(c) Ensure all employees receive a copy of the written policies and acknowledge that they have received it, read it, and will comply with it. An initial or signature is preferable;
(d) Make copies of the policies available to all customers, whether they visit your place of business or employees travel to their location;
(e) Require your manager of social distancing policies to indicate, in writing, who is responsible for enforcing the social distancing policies during all hours that your business is open, or when an employee is on a jobsite;
This can be as simple as designating the manager on duty as the responsible person, or designating each field tech as responsible when they are in the field. Businesses need a paper trail showing a good faith effort to comply with establishing, implementing and enforcing social distancing policies;
(f) Your written social distancing policies should include explicit instructions to employees that they are not to use company time or vehicles to travel for any nonessential, non-work related purposes, to the maximum extent possible; and
(g) Use this link to download specific advice for employers from the Oregon Health Authority on social distancing policies.
(Executive Order 20-12, Page Five)
9. …Facilitate telework and work-at-home by employees, to the maximum extent possible. Work in offices is prohibited whenever telework and work-at-home options are available, in light of position duties, availability of teleworking equipment, and network adequacy.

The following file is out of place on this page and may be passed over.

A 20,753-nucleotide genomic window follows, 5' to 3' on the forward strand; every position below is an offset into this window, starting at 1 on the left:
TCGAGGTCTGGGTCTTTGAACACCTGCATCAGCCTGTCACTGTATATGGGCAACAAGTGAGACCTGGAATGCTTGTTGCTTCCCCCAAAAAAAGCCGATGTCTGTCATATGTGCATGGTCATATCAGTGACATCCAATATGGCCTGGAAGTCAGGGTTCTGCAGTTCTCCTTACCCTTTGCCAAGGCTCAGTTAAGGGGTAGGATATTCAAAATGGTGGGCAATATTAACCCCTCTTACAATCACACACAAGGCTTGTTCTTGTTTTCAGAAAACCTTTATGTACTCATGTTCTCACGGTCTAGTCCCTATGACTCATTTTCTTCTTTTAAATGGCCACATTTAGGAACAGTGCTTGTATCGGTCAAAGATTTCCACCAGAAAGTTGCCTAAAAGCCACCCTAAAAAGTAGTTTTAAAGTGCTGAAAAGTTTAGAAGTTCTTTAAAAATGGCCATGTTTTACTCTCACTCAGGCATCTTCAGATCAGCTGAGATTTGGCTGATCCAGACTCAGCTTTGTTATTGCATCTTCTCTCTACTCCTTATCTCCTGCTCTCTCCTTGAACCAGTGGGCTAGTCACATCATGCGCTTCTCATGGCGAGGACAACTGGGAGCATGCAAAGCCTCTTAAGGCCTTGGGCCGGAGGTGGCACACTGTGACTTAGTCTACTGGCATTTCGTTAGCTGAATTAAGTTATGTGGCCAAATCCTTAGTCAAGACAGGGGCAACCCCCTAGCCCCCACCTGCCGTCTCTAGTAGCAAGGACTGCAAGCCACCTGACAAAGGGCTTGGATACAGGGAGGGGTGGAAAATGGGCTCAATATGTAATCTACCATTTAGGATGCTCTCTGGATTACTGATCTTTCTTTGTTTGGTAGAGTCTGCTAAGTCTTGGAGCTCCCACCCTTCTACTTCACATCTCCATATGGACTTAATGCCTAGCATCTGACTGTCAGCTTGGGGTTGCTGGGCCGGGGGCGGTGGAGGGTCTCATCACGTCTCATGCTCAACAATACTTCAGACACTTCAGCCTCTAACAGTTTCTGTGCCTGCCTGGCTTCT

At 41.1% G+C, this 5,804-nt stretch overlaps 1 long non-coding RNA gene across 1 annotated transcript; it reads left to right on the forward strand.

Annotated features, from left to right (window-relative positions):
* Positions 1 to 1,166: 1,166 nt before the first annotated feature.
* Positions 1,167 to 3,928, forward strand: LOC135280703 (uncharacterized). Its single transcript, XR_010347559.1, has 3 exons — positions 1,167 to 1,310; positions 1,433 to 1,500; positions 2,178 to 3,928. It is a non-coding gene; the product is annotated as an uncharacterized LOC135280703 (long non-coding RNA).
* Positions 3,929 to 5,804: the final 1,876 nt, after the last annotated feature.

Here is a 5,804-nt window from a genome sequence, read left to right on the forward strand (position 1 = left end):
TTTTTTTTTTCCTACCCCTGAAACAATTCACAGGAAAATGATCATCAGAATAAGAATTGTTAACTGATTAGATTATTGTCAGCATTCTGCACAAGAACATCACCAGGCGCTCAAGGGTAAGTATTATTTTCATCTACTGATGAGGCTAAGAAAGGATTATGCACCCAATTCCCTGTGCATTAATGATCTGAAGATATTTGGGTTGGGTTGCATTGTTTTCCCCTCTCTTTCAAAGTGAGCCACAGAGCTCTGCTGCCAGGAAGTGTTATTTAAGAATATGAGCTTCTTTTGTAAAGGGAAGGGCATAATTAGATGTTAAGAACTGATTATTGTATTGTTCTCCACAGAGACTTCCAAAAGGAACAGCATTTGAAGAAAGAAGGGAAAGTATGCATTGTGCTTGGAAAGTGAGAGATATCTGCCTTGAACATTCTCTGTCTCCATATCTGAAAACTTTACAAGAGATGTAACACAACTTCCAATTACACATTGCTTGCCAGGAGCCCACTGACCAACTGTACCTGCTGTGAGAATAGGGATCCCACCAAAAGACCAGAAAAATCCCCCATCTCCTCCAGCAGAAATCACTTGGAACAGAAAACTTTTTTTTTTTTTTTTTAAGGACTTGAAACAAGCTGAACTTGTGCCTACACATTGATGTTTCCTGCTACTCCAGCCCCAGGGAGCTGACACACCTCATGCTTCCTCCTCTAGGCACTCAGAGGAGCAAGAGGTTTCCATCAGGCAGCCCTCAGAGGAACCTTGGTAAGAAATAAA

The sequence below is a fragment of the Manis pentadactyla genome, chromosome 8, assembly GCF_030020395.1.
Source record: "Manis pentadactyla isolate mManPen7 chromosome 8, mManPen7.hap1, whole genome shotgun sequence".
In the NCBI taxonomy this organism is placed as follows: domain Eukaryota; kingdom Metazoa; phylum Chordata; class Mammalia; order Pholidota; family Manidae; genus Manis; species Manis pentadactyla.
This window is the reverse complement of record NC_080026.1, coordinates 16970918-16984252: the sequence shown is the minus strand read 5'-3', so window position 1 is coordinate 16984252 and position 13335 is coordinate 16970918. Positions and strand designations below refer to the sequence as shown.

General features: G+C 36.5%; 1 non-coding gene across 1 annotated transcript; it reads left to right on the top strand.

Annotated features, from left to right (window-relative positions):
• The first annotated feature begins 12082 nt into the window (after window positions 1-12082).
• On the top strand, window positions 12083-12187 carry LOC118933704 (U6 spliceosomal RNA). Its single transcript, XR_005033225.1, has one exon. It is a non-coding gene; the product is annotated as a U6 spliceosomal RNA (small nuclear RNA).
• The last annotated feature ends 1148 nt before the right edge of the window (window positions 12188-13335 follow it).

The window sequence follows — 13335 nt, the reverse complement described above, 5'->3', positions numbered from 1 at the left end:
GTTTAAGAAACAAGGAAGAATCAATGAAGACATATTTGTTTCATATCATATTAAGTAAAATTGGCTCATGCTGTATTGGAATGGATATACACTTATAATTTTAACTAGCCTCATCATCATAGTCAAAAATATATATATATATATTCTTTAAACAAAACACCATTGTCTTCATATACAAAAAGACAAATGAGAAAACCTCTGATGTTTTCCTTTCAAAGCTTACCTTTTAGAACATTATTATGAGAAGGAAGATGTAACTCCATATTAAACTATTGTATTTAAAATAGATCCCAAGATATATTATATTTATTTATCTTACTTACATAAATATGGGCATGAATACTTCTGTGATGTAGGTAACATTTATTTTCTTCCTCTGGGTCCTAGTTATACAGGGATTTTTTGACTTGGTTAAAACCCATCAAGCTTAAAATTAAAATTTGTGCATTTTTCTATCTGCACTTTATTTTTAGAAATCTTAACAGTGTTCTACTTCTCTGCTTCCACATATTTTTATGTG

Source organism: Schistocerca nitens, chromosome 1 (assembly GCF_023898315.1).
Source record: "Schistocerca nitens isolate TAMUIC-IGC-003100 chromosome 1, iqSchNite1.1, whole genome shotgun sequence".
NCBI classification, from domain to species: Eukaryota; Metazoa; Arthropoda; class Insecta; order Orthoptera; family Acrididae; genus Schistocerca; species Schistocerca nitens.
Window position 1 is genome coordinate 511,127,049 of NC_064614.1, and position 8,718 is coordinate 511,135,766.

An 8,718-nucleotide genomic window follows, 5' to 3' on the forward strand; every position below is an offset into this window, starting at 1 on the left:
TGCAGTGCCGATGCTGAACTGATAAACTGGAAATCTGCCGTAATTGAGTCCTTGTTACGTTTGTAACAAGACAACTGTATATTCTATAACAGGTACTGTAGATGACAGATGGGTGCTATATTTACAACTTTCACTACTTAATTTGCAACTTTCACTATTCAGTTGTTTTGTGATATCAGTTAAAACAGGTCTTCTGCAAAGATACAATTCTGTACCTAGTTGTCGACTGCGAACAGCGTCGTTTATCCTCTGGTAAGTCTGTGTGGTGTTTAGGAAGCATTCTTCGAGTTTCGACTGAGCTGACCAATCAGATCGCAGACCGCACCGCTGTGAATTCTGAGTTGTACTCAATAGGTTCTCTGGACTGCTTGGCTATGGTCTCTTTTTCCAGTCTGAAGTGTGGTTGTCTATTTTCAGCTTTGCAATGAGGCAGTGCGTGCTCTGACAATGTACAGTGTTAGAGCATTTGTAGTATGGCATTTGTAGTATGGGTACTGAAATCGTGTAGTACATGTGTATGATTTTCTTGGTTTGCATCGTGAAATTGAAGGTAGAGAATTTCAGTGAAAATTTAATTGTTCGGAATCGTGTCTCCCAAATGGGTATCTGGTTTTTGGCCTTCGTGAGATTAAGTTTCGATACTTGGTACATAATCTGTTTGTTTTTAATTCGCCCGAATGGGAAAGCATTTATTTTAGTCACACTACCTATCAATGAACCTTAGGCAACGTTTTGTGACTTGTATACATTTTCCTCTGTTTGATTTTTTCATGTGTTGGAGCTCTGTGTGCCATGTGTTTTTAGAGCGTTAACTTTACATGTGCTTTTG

10. When telework and work-from-home options are not available, businesses and non-profits must designate an employee or officer to establish, implement, and enforce social distancing policies, consistent with guidance from the Oregon Health Authority. Such policies also must address how the business or non-profit will maintain social distancing protocols for business-critical visitors.
11. Businesses and non-profits that fail to comply with paragraph 9 and 10 of this Executive Order will be closed until they demonstrate compliance.
So, if you plan to keep your business open, you need to:
(a) Comply with everything listed above; and
(b) Create written protocols facilitating, to the maximum extent possible, which employees, if any, can telework or work-at-home. Document in writing specific reasons why employees (especially office employees) cannot telework or work-at-home. If nothing else, allow office employees to work from home for part of the day or part of the week, if at all possible.
Everything about Coronavirus and Executive Order 20-12 is new. The paint just isn’t dry, yet. That being said, I hope this information is helpful as you try to understand and comply with the new rules. If you have any questions, please let me know. I cannot guarantee a quick answer or an answer at all, but I will do my best. (I am volunteering at the Office of Emergency Management’s Emergency Coordination Center in Salem representing the Red Cross.) You can reach me at firstname.lastname@example.org, or my mobile number is 971-388-1786.
* Disclaimer: Darrell Fuller is not an attorney and this memorandum does not offer legal advice. Contact an attorney for legal advice. Darrell Fuller is a lobbyist with more than 30 years of experience at the Capitol in Salem, Oregon. But no one living in Oregon has experience in advising businesses on surviving a pandemic.